Service dogs are professionals who are trained to help a person with a disability lead a more independent life. These dogs go through hundreds of hours of training, which includes basic obedience, manners, intermediate and advanced skills along with public access training. Each service dog is also trained job-specific tasks to help their human partner with their set of unique needs.
Check back each Friday for more fast facts about service dogs.
You don’t have to choose just one cause or organization to support. You can provide support for various causes and various organizations. Take the time to figure out what feels right for you and your own goals for doing good in the world.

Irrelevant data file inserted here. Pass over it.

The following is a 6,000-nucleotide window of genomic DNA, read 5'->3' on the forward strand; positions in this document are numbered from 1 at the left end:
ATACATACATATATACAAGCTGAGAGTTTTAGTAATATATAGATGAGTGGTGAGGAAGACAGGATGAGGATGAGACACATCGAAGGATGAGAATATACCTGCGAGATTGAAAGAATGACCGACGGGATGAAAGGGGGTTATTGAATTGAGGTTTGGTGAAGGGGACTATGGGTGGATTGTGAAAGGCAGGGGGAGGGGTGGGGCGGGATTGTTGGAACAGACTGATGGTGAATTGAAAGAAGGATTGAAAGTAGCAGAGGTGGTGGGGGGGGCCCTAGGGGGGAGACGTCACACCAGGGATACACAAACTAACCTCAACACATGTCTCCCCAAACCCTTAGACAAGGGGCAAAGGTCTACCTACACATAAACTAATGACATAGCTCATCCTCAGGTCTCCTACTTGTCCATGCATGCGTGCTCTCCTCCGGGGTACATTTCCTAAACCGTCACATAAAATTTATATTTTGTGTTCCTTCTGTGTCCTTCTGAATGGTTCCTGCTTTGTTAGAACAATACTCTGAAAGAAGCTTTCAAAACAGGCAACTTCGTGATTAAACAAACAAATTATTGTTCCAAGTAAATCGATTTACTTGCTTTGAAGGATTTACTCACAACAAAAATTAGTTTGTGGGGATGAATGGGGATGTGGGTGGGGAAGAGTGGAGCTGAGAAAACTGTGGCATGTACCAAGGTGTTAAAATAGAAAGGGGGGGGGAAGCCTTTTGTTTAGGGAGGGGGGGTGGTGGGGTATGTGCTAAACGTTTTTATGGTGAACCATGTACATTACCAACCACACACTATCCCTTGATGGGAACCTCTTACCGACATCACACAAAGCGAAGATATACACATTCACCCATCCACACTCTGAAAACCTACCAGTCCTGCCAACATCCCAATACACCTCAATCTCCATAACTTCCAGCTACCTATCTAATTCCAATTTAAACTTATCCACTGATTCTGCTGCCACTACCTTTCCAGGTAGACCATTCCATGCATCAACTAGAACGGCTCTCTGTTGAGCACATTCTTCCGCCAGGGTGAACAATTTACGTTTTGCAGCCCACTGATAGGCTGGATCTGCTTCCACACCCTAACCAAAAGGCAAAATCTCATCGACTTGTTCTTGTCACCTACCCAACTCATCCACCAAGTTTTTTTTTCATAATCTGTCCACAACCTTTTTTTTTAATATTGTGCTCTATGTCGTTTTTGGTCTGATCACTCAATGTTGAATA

Weather across the country is heating up, and it’s the perfect time to get out and enjoy mother nature. As it turns out, when it comes to spending time outside, the benefits go far beyond the fresh air.
Happy Fourth of July!
Remember that veterans and dogs can be triggered by fireworks. Please be safe and courteous of others. Happy Fourth of July!
Soldier's Best Friend Receives Grant from Thunderbirds Charities
Soldier’s Best Friend (SBF) is the proud recipient of a recent grant award from Thunderbirds Charities. Funding will support SBF’s Service/Therapeutic Companion Dog Training Program.